The number of visitors to the Middle East and Africa region is expected to grow at an annual rate of 11.4 per cent over the next 10 years compared to an 8.4 per cent growth in the previous decade, latest research has found.
According to travel technology firm Amadeus, the rate of visitor flows to the region is far higher than the 5.4 per cent per annum growth forecasted globally.
The report also forecasts that outbound travel spend for the Middle East and Africa is expected to grow 7.6 per cent over the next decade. The figures are far ahead of the travel spend predicted in Europe and Americas but behind those in Asia (17.9 per cent).
But the travel technology firm estimates that the Gulf region is set to benefit from the high rate of outbound spend by the Asian travellers due its geographical position and the ambitious growth plans of Gulf airlines.
Middle East airports are also recording high levels of long haul passenger traffic and successfully establishing themselves as hubs.
The number of transfer passengers flying through Middle East hubs rose by 79 per cent over the last five years, the report said.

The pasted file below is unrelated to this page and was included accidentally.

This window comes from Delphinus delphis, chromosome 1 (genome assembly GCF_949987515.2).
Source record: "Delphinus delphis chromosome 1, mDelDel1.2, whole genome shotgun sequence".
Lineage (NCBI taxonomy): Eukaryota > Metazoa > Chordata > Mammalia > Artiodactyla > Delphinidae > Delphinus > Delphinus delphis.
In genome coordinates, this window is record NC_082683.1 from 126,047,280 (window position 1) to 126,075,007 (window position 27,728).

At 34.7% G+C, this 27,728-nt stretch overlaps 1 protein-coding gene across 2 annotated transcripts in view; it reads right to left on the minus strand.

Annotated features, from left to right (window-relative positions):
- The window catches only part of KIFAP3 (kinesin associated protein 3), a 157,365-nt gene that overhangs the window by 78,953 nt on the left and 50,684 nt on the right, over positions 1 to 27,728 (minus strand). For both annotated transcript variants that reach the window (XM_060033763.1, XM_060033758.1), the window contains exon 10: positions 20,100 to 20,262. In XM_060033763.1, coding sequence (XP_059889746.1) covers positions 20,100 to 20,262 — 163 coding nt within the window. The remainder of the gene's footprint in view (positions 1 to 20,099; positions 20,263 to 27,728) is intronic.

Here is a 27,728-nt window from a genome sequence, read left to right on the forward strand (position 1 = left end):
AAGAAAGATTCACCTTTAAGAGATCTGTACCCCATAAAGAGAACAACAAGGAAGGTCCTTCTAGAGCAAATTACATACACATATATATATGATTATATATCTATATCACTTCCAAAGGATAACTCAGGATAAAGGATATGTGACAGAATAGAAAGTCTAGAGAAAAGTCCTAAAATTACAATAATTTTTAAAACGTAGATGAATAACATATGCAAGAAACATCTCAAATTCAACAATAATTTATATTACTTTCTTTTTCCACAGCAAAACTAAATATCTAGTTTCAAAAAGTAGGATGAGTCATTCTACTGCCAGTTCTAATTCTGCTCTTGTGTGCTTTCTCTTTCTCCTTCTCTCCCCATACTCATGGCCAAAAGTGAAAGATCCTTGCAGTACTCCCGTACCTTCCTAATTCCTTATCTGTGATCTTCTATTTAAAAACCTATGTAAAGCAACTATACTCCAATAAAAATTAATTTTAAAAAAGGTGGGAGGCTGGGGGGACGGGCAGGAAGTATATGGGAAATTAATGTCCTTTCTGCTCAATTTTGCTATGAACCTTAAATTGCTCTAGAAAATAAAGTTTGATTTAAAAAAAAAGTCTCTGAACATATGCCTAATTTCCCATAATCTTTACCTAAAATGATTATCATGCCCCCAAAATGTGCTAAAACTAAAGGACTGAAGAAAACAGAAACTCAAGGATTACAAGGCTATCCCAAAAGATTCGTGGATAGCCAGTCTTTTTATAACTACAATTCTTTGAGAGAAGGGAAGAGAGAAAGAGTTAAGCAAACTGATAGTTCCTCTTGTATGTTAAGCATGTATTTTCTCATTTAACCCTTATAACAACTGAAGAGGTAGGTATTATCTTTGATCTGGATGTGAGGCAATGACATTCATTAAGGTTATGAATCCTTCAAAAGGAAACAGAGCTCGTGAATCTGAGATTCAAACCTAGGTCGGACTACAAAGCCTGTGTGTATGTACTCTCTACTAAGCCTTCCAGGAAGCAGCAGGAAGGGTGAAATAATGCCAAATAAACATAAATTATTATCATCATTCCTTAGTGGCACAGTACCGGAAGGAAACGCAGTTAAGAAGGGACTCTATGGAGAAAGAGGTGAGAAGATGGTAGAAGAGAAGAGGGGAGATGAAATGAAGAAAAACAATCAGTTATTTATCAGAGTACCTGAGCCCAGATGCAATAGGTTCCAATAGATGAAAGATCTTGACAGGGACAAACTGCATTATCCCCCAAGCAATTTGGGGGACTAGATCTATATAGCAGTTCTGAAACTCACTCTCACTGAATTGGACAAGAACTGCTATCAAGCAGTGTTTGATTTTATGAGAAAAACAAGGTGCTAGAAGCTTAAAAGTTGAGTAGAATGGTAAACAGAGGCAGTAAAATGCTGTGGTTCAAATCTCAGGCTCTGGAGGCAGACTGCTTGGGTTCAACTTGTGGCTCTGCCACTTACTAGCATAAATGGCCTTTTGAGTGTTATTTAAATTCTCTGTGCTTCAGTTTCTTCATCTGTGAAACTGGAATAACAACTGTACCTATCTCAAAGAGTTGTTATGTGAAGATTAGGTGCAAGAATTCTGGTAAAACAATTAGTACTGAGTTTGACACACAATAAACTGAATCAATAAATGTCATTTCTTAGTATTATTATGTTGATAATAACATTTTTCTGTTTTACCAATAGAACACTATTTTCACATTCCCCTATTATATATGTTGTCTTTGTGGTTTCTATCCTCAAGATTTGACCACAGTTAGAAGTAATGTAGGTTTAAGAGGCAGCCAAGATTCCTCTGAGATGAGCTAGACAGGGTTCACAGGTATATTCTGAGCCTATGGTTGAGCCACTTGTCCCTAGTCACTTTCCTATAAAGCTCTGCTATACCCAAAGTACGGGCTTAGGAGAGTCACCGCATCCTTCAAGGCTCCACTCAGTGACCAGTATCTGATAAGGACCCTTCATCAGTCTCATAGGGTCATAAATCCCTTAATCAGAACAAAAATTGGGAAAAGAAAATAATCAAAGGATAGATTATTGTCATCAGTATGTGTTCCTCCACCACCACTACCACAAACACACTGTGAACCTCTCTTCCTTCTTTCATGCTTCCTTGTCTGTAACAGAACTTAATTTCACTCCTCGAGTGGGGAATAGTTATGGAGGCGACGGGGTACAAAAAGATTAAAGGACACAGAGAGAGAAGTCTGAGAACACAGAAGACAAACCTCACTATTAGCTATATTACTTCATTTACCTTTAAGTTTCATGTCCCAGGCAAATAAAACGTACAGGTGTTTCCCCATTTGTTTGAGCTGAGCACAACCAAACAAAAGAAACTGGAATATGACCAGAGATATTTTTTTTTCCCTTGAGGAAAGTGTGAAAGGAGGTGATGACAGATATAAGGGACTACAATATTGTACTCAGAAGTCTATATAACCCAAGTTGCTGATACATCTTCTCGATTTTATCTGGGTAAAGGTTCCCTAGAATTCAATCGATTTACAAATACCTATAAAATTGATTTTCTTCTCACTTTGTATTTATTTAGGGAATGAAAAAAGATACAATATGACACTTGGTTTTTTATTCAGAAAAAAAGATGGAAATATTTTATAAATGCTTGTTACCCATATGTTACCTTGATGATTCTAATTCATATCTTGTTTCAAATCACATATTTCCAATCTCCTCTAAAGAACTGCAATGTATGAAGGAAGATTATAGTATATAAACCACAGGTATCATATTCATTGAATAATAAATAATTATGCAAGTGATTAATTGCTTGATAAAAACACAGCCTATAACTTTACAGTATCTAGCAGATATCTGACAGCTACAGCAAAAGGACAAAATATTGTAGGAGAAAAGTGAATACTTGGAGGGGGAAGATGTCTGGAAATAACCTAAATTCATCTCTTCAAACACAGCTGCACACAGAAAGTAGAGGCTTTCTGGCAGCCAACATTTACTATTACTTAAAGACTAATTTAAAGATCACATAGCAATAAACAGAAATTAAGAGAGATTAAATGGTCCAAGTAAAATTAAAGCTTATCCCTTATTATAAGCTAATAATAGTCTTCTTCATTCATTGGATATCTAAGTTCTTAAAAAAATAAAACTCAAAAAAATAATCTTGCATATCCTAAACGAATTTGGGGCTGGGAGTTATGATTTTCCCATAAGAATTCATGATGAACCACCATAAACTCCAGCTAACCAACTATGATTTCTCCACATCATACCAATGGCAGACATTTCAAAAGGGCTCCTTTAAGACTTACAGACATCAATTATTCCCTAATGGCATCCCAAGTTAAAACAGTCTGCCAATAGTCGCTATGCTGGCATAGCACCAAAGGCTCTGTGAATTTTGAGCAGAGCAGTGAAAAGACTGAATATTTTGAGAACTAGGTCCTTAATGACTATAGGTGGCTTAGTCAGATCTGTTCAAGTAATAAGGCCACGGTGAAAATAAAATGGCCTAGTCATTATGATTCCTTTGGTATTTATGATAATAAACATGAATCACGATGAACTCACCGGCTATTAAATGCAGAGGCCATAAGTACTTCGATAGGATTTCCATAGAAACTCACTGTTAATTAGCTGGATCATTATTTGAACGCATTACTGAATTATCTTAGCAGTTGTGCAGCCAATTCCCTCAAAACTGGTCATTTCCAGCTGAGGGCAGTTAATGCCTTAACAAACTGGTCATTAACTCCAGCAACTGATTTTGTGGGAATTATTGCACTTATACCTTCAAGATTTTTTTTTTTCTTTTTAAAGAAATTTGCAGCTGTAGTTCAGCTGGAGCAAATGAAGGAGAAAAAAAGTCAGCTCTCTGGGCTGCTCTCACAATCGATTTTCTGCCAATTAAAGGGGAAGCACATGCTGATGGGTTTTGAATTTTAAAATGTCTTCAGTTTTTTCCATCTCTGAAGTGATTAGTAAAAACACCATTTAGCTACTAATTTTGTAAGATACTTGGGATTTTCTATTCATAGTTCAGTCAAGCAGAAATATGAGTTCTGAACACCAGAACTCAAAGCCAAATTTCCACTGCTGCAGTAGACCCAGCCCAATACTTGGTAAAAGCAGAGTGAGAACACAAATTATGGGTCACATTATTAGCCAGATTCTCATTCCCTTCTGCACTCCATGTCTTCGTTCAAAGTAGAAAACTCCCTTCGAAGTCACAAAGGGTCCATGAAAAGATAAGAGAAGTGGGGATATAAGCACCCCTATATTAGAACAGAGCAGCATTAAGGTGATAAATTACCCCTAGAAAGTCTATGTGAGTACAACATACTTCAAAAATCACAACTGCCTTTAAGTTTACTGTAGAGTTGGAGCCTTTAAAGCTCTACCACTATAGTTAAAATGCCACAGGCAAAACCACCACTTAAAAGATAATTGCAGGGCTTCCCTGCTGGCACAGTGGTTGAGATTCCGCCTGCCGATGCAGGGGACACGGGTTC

“These statements may not come as a surprise to many but it is the relative scale of growth that is so impressive,” said Antoine Medawar, vice president, MENA, Amadeus.
“Point to point traffic may be growing, but at the same time, airports are competing to be regional hubs. Hub airports in the Middle East have profited from their strategic location between Asia, Africa, and Europe in attracting long-haul transfer passengers, with Dubai airport leading the pack and bold leadership to invest in airport infrastructure and fleets.”
Amadeus also noted that the role of social media in the travel industry will rise in the region.
“The under-15 population in the region, which represents approximately 21 per cent of the total, with numbers in some countries such as Saudi Arabia going as high as 30 per cent, has been highlighted as a prominent influencer in the future of travel in the region,” said Medawar.
The report added that as this demographic matures, it will bring in a new generation called “first time” or “coming of age” travellers to shape the global travel industry.
Medawar said that that their travel related behavior will be heavily influenced by social media and technology as they look for new travel experiences.
Social media giant Facebook also recently said that people’s travel plans are increasingly being shaped by the activity of friends and family on the networking site.
According to a study conducted by Facebook among its top 20 per cent of active users, travel is one of the most discussed topics on the site.
Around 84 per cent of respondents said that friends’ and family’s holidays inspire them while 64 per cent state that without Facebook they would not be aware of where friends and family had gone on holiday.